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Today's Predominant Pollens

 
Cj Sloane
pollinator
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Location: Vermont, off grid for 22 years!
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I thought this was kind of neat but I've been spending too much time watching my bees and wondering what pollen they're bringing in:
Pollen Allergy Forecast

Scroll down to see Today's Predominant Pollens. Make sure you put your location in. You can click on the species and it gives a pretty detailed description and where it's found in the US.

They listed Ash, Oak, and Birch but no Dandelion so I'm scratching my head a little over that.
 
Cj Sloane
pollinator
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Location: Vermont, off grid for 22 years!
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Might as well add this link to a wiki page with sortable charts showing pollen color:
Pollen_source
 
tel jetson
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predominant pollen for allergy purposes is likely to be different than predominant pollen for bee forage purposes. the pollen that causes the most trouble for allergies, as far as I know, is wind-borne pollen, while bees gather pollen from plants that let their pollen go on the wind and plants that hang onto it until a creature brushes against a stamen.
 
Cj Sloane
pollinator
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Location: Vermont, off grid for 22 years!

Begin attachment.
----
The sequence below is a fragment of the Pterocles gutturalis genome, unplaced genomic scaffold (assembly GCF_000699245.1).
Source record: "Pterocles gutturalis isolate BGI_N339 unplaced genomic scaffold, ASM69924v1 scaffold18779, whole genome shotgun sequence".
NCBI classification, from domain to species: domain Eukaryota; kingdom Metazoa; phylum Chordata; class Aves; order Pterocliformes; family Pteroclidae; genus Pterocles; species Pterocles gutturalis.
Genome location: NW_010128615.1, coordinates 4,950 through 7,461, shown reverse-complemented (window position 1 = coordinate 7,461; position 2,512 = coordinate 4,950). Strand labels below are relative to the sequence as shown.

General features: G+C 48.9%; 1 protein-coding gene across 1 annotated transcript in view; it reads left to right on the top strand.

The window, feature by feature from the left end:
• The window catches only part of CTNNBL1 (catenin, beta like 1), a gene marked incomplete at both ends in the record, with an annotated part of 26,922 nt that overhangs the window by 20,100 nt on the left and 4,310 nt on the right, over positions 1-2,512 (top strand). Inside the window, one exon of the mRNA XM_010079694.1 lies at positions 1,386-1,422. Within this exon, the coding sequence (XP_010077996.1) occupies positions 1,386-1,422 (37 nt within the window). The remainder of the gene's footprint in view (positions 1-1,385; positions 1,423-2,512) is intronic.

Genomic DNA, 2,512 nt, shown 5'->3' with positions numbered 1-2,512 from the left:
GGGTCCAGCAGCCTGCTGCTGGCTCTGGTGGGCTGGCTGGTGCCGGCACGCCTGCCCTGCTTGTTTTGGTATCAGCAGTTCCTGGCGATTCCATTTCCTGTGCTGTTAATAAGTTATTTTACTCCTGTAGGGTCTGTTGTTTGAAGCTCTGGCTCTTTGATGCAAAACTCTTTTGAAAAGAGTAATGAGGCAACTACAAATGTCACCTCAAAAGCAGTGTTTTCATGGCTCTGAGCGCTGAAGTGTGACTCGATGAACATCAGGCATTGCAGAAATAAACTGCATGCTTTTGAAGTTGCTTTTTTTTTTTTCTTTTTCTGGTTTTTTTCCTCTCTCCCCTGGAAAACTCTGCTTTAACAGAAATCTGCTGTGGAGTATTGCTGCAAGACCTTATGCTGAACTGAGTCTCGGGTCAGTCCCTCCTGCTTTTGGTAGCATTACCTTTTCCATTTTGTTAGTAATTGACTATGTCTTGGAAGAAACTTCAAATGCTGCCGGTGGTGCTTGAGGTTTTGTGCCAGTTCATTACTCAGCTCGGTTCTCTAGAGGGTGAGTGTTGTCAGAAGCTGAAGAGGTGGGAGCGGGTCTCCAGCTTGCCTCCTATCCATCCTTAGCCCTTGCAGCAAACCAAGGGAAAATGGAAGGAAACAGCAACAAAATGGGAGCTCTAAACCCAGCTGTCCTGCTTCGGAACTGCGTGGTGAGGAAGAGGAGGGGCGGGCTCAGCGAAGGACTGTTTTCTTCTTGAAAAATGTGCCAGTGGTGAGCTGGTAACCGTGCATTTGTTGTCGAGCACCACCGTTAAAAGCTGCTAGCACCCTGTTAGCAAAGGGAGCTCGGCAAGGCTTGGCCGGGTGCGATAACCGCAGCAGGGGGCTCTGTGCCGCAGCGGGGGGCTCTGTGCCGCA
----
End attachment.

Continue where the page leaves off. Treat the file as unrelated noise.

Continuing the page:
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Well, my husband and daughter are allergic to golden rod which I think is a big bee forage plant. In fact, my husband said the honey produced on our land smelled like his snot!
 
tel jetson
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Cj Verde wrote:Well, my husband and daughter are allergic to golden rod which I think is a big bee forage plant. In fact, my husband said the honey produced on our land smelled like his snot!


I'm certain there's plenty of overlap.
 
Jonah Long
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Location: Eastern Missouri
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Goldenrod is insect pollinated. Most people who think they are allergic to goldenrod are actually allergic to ragweed, myself included.

http://baker.ifas.ufl.edu/Horticulture/documents/Ragweedvs.Goldenrod.pdf
 
Cj Sloane
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Ah ha! And it appears ragweed is wind pollinated. Score for Tel. So I wonder if Dennis is imagining the snot/honey connection.
 
I agree. Here's the link: http://richsoil.com/cards
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